Welcome to an “old-fashioned wool-working exhibit” on the Common in Boston, where these contestants competed to win the knitting trophy. Originating in 1634, it is the oldest city park in the United States. The squares of 200 women (and the one lone fellow shown above) were pinned on a board to form the Stars and Stripes. In just one day, they created this woolen flag.
Okay, yes, that Mongolian is an eagle hunter. But he’s not eating the eagle; he’s using it to hunt. Deer hunters hunt and eat deer, but eagle hunters use the eagle prowess in a self-serving manner and consequently keep the eagle alive. They train the eagles to catch small animals such as foxes and hares, whose furry coats eagles can easily spot in the snow. Then the trainer eats them. You see? It’s all about the hierarchy of which animals we like. Is it okay to kill tuna to eat sandwiches? Absolutely. Is it okay if we accidentally kill a dolphin while we’re in the middle of murdering tuna? No way, Jose. It’s about which animals matter.
Obviously, in America, eagles are emblematic of our country. We do not train them, and instead use hawks in falconry. We do not touch them, or their nests, or their eggs, as this is prohibited in the Bald and Golden Eagle Protection Act. Though the bald eagle was removed from the endangered species list in 2007, we continue to protect them as the symbol of our country. And we are certainly not alone in loving eagles. Mexico has a golden eagle on its flag, with a serpent in its talons, mid-murder. If that’s not badass, I don’t know what is.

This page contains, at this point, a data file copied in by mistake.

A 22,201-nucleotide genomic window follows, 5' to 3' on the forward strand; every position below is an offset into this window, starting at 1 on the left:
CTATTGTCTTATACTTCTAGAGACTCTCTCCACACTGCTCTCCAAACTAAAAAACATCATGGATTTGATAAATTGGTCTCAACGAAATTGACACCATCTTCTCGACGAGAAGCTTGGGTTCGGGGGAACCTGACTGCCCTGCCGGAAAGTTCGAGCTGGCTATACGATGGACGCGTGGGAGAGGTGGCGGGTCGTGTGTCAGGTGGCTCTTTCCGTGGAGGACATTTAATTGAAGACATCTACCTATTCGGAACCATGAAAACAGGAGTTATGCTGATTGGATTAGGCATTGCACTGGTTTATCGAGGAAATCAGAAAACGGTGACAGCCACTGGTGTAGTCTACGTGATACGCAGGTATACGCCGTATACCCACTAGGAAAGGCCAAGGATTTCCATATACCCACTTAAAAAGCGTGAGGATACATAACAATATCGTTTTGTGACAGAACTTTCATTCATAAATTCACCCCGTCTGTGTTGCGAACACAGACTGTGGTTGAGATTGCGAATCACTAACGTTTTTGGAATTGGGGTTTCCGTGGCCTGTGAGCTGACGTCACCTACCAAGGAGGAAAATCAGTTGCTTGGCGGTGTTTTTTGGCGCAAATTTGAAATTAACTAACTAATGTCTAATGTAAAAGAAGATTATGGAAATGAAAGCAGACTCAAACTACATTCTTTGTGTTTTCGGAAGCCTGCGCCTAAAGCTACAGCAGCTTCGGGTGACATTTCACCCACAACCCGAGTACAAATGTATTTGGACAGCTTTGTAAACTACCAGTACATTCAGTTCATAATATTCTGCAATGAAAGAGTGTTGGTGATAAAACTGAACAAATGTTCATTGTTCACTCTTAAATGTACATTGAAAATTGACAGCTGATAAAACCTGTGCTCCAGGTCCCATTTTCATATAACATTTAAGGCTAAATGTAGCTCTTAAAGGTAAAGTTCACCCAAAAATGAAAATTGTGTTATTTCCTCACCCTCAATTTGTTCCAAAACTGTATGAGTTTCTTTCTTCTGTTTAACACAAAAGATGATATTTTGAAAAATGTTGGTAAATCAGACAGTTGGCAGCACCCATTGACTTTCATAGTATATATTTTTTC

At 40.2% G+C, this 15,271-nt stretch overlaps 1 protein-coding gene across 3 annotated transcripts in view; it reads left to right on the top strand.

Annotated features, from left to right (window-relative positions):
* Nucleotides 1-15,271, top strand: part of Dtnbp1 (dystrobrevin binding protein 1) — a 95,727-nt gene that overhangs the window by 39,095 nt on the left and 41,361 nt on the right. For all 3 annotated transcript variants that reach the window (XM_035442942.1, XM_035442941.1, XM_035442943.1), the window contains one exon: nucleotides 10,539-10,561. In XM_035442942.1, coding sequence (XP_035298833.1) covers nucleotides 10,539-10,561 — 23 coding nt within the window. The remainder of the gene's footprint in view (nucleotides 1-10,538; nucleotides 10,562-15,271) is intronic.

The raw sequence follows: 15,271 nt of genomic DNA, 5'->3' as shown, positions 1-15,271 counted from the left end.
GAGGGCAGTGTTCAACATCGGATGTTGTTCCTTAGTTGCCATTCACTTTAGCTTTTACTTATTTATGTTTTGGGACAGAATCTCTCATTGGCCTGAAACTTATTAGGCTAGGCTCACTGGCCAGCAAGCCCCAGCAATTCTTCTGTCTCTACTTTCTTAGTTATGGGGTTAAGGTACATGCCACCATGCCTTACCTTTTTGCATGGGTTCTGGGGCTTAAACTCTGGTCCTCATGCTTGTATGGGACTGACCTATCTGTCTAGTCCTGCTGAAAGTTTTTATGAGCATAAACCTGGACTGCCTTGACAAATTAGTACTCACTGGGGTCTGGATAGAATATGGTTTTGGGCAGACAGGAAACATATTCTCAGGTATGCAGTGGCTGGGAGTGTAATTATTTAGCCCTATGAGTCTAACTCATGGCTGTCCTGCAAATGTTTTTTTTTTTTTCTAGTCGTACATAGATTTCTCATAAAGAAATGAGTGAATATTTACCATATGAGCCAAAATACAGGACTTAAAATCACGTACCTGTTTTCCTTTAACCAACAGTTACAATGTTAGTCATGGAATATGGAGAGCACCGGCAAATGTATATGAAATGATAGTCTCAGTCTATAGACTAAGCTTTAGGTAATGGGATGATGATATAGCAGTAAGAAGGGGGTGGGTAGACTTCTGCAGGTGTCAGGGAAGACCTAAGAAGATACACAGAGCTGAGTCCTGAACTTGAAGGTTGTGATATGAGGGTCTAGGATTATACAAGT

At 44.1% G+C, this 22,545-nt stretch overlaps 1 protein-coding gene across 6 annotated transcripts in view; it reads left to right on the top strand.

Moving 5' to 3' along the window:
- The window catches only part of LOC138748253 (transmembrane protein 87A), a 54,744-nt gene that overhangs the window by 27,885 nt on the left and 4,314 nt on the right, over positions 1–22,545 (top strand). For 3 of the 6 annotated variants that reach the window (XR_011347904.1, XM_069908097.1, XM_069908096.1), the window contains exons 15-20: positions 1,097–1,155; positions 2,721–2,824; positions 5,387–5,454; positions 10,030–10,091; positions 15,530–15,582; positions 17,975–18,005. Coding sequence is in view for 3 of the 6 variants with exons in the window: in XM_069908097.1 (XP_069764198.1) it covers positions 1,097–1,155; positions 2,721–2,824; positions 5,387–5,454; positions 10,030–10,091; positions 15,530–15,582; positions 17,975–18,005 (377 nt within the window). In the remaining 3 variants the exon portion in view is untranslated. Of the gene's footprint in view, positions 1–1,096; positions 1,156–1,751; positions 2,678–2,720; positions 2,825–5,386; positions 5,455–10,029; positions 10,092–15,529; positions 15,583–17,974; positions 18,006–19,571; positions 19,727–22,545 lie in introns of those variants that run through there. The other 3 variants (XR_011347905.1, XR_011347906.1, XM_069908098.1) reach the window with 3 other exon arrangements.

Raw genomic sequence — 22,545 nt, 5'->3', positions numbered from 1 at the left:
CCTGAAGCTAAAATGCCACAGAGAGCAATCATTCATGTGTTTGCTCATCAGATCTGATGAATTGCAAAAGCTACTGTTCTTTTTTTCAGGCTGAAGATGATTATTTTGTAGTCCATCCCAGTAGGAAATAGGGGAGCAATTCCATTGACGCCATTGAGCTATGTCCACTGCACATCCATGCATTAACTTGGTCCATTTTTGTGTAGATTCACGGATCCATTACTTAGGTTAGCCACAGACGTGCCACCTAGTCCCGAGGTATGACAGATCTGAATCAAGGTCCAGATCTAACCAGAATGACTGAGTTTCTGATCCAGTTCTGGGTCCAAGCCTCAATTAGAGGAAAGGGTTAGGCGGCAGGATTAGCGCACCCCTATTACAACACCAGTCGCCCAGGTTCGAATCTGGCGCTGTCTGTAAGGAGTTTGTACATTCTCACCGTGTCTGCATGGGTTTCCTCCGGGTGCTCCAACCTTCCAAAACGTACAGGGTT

And lest you think the mere association with eagles is not powerful, remember that The Eagles hold both the #1 and #3 spots of best-selling albums of all time (per http://www.mentalfloss.com). And that’s why we don’t stab eagles with steely knives.
A member of the Finnish Red Cross hands Helsinki housewife Sirkka Michelsson a package, including a sweater knit by the Nashville American Red Cross chapter, pajamas for her children from Connecticut, a dress, and more. Michelsson, weeping tears of gratitude, was one of thousands of people helped by American generosity in the post-WWII years.
I used these images in a post from several years ago, but they are still powerful on this 15th anniversary of 9/11. For the rest of the pics, click here.
Today I share the last letter in this series, from a teen soldier who recounts his memories when he was in high school only the year prior, visiting wounded soldiers before he became one himself.
After marching in the War Chest Parade, the Jefferson High School Lassos proudly watched the rising figures on the War Chest thermometer at the United States Postal Office.
The theme of the 1945 Monticello yearbook was “The Jefferson At War” edition. Current students exchanged letters with former active-duty students to get a glimpse of what a soldier’s life was like overseas. At time of publication, they had no idea the war would be over in a matter of months, though they wrote of “complete victory certain and, perhaps, very near.”
Soldier Bob wrote to his former high school from Luzon Island in the Philippines.
Youngsters enjoy popular music in a Fourth of July parade, following by foot or by tire. Antique cars, marching bands, and floats entertained spectators in the Bar Harbor celebration, culminating with fireworks on the pier.